A Retributive Justification for not Punishing Bare Intentions or: On the Moral Relevance of the 'Now-Belief'
David Bourget (Western Ontario)
David Chalmers (ANU, NYU)
Rafael De Clercq
Jack Alan Reynolds
Learn more about PhilPapers
Law and Philosophy 32 (4):385-403 (2013)
According to criminal law a person should not be punished for a bare intention to commit a crime. While theorists have provided consequentialist and epistemic justifications of this tenet, no convincing retributive justification thereof has yet been advanced. The present paper attempts to fill this lacuna through arguing that there is an important moral difference between a future-directed and a present-directed intention to act wrongfully. Such difference is due to the restraining influence exercised in the decisional process by the ‘now-belief’, i.e. the belief that the time has come to act, which is exclusively involved in the latter type of intention
|Keywords||No keywords specified (fix it)|
|Categories||categorize this paper)|
Setup an account with your affiliations in order to access resources via your University's proxy server
Configure custom proxy (use this if your affiliation does not provide a proxy)
|Through your library|
References found in this work BETA
No references found.
Citations of this work BETA
No citations found.
Similar books and articles
Richard L. Lippke (2009). Retributive Parsimony. Res Publica 15 (4):377-395.
Claudio Tamburrini (2010). Trading Truth for Justice? Res Publica 16 (2):153-167.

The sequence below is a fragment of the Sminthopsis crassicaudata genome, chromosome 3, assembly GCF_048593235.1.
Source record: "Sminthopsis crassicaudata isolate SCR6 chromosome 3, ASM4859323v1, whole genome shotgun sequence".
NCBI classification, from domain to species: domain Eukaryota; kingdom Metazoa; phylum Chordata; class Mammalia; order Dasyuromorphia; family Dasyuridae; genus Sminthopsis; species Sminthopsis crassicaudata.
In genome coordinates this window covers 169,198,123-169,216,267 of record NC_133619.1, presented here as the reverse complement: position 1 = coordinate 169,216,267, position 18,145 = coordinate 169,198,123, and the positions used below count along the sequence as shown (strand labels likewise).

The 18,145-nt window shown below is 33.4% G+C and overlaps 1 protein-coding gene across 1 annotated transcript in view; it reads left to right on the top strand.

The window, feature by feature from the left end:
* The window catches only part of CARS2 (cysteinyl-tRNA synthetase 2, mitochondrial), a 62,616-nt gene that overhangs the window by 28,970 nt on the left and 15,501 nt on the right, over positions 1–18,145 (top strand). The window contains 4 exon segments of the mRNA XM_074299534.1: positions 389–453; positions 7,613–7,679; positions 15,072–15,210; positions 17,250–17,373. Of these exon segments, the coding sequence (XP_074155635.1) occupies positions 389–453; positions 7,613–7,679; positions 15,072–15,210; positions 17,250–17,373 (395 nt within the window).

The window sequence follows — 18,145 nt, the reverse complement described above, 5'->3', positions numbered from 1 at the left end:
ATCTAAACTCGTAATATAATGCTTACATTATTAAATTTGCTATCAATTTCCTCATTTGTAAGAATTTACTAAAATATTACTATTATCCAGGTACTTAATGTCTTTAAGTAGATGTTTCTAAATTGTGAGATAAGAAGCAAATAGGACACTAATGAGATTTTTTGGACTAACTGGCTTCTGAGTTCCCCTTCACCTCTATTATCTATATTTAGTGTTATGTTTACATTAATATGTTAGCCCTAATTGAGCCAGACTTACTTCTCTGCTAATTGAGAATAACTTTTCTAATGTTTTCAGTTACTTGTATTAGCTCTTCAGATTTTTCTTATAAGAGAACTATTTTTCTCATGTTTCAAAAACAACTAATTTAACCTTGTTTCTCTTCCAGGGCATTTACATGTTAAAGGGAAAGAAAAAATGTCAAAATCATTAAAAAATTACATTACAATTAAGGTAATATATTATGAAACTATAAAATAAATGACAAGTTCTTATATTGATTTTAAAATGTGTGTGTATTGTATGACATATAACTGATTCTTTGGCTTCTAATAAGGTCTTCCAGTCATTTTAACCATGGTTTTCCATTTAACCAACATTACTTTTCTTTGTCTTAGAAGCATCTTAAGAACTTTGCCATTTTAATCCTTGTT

Theresa Weynand Tobin (2011). The Relevance of Trust for Moral Justification. Social Theory and Practice 37 (4):599-628.
Kevin Magill (1998). The Idea of a Justification for Punishment. Critical Review of International Social and Political Philosophy 1 (1):86-101.
Michael Philips (1986). The Justification of Punishment and the Justification of Political Authority. Law and Philosophy 5 (3):393 - 416.
Larry Alexander (1983). Retributivism and the Inadvertent Punishment of the Innocent. Law and Philosophy 2 (2):233 - 246.
Brian Rosebury (2011). Moore's Moral Facts and the Gap in the Retributive Theory. Criminal Law and Philosophy 5 (3):361-376.
Carl Ginet (1990). Justification. Journal of Philosophical Research 15:93-107.
Alec D. Walen (2008). Comments on Doug Husak: The Low Cost of Recognizing (and of Ignoring) the Limited Relevance of Intentions to Permissibility. Criminal Law and Philosophy 3 (1):71-78.
Lene Bomann-Larsen (2009). Revisionism and Desert. Criminal Law and Philosophy 4 (1):1-16.
Peter Gardenfors (1990). Belief Revision and Relevance. PSA: Proceedings of the Biennial Meeting of the Philosophy of Science Association 1990:349 - 365.
Michael Clark & Peter Cave (2010). Nowhere to Run? Punishing War Crimes. Res Publica 16 (2):197-207.
Barbara Applebaum (1997). Good Liberal Intentions Are Not Enough! Racism, Intentions and Moral Responsibility. Journal of Moral Education 26 (4):409-421.
Asbjørn Steglich-Petersen (2013). Truth as the Aim of Epistemic Justification. In Timothy Chan (ed.), The Aim of Belief. Oxford University Press.
Added to index2012-07-19
Total downloads11 ( #160,326 of 1,692,788 )
Recent downloads (6 months)2 ( #108,992 of 1,692,788 )
How can I increase my downloads?